Star-studded Event Raises Awareness For Habitat For Humanity Women IndiaBUILDS In New York, USA
NEW YORK CITY, USA. (16th June 2008): Habitat for Humanity’s Women IndiaBUILDS program took center stage as philanthropists Meera and Vikram Gandhi opened their New York City home to a dazzling crowd of supporters to raise awareness about Habitat’s work in India among Indians living overseas.
Women in New York supporting Women IndiaBUILDS: guests Bronwen Booth, Meera Gandhi, Reshma Dordi and Diana Hayden discover more about Habitat programs in India at an open house reception in New York.
One of the nearly a dozen celebrity attendees, Indian model Diana Hayden, flew in from Los Angeles to attend the event. Hayden, a former Miss Universe, had the crowd in tears as she described her personal experience on a Habitat build site. Sabira Merchant, who traveled from Bombay to attend the fundraiser, talked about the success of the Women IndiaBUILDS program in India.
The celebrity-filled guest list included lighting maverick Baldev Duggal; one of New York’s leading cardiologists, Dr. Neil Coplan and his wife; Reshma Dordi host of the television show ShowBiz India; Monica Weston, who owns and runs her own children’s camp in Africa; Kelly and Vishal Bakshi from Credit Suisse bank; Bronwen Booth (sister-in-law of Britain’s former prime minister Tony Blair); daytime TV actress Fiona Hutchinson; Ambassador Francis Lorenzo from the Dominican Republic mission at the United Nations; and many others.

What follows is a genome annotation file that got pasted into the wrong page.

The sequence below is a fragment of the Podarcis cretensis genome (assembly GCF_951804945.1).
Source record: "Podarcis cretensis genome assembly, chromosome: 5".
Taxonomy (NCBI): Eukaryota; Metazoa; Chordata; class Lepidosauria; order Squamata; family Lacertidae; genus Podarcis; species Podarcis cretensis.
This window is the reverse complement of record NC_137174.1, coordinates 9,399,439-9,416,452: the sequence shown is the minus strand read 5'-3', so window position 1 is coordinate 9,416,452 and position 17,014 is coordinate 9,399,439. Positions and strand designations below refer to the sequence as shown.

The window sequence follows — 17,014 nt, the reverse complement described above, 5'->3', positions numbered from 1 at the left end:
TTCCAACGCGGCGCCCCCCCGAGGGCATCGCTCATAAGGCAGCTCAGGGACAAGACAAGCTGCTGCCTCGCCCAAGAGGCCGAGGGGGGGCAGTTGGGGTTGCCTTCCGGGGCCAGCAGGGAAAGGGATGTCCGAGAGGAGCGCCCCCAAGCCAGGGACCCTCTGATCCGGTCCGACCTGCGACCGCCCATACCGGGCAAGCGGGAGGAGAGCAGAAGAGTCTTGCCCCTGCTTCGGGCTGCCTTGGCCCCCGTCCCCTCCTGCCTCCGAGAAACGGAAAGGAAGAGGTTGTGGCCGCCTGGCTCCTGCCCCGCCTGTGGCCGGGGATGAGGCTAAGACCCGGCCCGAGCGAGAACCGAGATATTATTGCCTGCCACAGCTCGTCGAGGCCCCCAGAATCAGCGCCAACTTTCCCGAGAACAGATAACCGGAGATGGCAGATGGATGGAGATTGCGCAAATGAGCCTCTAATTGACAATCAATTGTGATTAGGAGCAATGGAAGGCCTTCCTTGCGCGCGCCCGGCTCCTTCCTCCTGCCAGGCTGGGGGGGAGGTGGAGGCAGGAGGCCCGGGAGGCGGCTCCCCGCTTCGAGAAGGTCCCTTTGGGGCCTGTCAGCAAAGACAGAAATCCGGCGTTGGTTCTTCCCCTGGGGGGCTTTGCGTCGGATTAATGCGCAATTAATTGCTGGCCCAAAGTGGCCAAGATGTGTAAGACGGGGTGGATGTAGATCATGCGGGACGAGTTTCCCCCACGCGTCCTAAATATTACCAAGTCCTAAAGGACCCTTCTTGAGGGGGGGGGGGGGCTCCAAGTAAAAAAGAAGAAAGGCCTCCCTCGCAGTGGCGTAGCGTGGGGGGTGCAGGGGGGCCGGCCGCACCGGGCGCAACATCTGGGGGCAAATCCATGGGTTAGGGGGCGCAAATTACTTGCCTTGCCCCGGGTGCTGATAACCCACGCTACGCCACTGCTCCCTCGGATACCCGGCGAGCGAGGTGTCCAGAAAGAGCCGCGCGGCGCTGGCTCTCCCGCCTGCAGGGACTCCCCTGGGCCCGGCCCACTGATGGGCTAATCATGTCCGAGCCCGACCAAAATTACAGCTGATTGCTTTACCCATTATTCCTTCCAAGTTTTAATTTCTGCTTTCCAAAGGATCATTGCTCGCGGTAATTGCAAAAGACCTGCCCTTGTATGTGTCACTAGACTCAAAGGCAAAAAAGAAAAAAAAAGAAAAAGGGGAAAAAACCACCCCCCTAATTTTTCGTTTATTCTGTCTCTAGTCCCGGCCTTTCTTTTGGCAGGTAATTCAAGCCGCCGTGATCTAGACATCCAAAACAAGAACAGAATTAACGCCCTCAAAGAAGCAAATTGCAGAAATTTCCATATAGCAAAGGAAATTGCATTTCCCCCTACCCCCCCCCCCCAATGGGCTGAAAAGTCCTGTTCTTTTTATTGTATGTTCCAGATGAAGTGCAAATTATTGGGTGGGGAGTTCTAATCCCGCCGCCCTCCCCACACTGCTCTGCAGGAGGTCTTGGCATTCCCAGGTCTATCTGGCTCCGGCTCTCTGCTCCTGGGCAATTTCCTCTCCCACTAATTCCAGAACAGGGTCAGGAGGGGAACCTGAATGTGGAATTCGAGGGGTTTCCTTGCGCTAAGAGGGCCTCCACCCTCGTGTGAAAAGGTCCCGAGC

Women IndiaBUILDS is part of Habitat for Humanity’s five-year IndiaBUILDS campaign. IndiaBUILDS aims to provide innovative housing solutions for 250,000 people in India who lack proper homes. The wider campaign aims to engage one million volunteers and raise funds for a sustainable revolving fund worth US50 million.
Women IndiaBUILDS extends Habitat for Humanity’s efforts through housing non-profit micro-finance programs in a new direction, connecting women donors with women savers. Women from economically well-off backgrounds match the collective savings of self-help groups made up of women from some of the poorest families in India.
Matching funds are a crucial component of Habitat-supported housing microfinance schemes as they allow more families to build or repair homes more speedily. It is ideal for families, such as those reliant on seasonal work, who otherwise would not meet conventional criteria for a Habitat home. Often poor families take out a small first loan to build the first stage of a new home or to make crucial renovations or repairs to an existing property. Once the loan is repaid, new loans are taken out to finance subsequent stages of the work.
Microfinance schemes are particularly popular with women in the Asia-Pacific region. The goal of Women IndiaBUILDS is to quickly provide sufficient funds to enable 300 families in these self-help savings groups acquire simple, decent and affordable homes this year.
Habitat for Humanity India has built, rehabilitated and repaired homes for more 22,000 families including more than 6,500 families affected by the 2004 Indian Ocean tsunami. Thousands more are benefiting from mitigation programs to protect their families and homes from future natural disasters. The need for housing in India is dire since nearly a quarter of its 1.1 billion population lives on less than US1 per day. About 60 per cent of India’s estimated 180 million dwellings are in a dilapidated condition or temporary shelters. For more information,